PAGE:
An Old West-style shootout that happened in eastern Iowa before Iowa was even a state will be reenacted and commemorated this coming weekend in Bellevue.
More than a hundred people were involved in the so-called Bellevue War of 1840, as residents banded together and tried to run a gang of outlaws out of town.
About three-dozen descendants of nine of the men involved in the bloody skirmish will be in the Mississippi River town for the events. Local historian and author Susan Lucke says they’ve reserved a hall downtown.
“The descendants will have exhibits in there,” Lucke says. “They’re bringing their family stories and different items. We’re asking the public to come in and experience meeting the descendants and going back in time, and we have events going on.” Those events include a fish fry, a dance and a reenactment of the famed gun battle, with some of the roles being played by the descendants themselves.
Attendees are coming from as close by as Davenport and from as far away as California and Oregon. It’s believed all of the people who will attend are distant relatives of those who fought 175 years ago on the side of the sheriff’s posse.
“We did find one family that’s connected to one of the outlaws who was actually killed, he died the next day after the battle,” Lucke says. “Unfortunately, they can’t make it but he sent some great historical information.”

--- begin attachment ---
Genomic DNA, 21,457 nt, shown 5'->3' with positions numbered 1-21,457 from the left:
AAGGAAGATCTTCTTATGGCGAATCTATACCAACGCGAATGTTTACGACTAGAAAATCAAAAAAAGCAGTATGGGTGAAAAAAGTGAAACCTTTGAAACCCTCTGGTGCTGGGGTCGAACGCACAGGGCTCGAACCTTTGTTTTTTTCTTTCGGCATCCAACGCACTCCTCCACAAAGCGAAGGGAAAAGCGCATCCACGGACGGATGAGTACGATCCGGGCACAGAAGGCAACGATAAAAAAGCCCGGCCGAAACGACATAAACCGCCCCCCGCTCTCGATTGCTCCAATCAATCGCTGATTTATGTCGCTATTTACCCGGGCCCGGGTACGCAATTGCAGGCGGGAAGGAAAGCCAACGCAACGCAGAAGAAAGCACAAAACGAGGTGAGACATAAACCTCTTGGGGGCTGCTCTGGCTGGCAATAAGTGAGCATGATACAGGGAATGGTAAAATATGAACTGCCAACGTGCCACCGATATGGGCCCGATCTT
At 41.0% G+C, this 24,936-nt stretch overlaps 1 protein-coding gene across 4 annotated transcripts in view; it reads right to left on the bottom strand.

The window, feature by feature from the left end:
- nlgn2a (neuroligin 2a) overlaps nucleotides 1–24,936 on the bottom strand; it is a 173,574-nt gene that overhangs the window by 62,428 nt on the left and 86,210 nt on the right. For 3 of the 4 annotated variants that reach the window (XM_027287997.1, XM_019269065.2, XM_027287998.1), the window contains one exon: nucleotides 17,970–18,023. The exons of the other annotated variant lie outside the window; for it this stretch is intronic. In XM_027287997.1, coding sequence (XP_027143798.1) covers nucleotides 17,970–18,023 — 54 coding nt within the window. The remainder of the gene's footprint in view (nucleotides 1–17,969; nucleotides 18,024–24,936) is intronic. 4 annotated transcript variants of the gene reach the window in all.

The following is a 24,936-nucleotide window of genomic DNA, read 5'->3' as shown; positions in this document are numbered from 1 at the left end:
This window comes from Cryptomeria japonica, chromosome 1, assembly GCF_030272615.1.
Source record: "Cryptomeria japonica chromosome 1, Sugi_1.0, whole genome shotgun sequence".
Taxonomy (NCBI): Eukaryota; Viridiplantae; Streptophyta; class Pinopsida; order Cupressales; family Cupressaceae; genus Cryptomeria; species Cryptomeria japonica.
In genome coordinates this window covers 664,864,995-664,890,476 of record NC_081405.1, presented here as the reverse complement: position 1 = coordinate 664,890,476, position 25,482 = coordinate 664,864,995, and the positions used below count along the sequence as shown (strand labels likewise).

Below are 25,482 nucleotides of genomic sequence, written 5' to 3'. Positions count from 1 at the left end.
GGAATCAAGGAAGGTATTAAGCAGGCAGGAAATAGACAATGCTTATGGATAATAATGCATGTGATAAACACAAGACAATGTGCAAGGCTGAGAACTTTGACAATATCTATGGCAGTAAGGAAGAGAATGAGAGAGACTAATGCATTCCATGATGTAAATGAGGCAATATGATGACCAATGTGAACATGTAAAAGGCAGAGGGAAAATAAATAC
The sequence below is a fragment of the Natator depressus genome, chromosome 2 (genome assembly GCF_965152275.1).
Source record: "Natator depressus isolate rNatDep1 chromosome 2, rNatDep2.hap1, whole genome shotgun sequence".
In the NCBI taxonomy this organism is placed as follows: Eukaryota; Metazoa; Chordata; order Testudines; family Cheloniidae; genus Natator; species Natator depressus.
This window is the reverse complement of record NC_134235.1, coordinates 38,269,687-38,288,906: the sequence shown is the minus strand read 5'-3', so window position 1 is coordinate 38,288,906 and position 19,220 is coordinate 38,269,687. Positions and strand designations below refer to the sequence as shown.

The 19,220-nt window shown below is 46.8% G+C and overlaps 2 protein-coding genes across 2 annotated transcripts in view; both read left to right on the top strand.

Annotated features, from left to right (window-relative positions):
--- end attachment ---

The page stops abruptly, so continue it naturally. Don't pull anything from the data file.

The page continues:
Dozens of people were injured in the gun battle and seven people were killed: three outlaws and three members of the posse. Then there was Andrew Farley, a farmer from south of Bellevue, who was evidently in the wrong place at the wrong time:
“He was killed by friendly fire,” Lucke says. “He looked like one of the gang. He was dressed in buckskins and was shot when he went out to help one of the gang who was crying for help. Actually, his 4th or 5th-time great-grandson is going to play him in the reenactment.”
One of the descendants who’s making the journey to Iowa from the West Coast says she’ll be bringing what is called a “horse hair memory frame.”
“Years and years ago, people made memories out of people’s hair because they didn’t have photography and she was going to bring that from Oregon,” Lucke says. “One gentleman is bringing — it wasn’t used in the battle, but it’s authentic — an 1839 gun so people can see how big and heavy these were and see why part of the posse was not armed.”
The vigilantes were able to round up most of the outlaws, wanted for murder, counterfeiting, rustling and robbery in cases across the Midwest.
Lucke says the Bellevue War drew national attention, set precedents in frontier justice and ignited more than a century of controversy, as the case is still a subject of study in law schools. Lucke has written a book on the incident: “The Bellevue War: Mandate of Justice or Murder by Mob?”
Admission to Saturday’s events is free.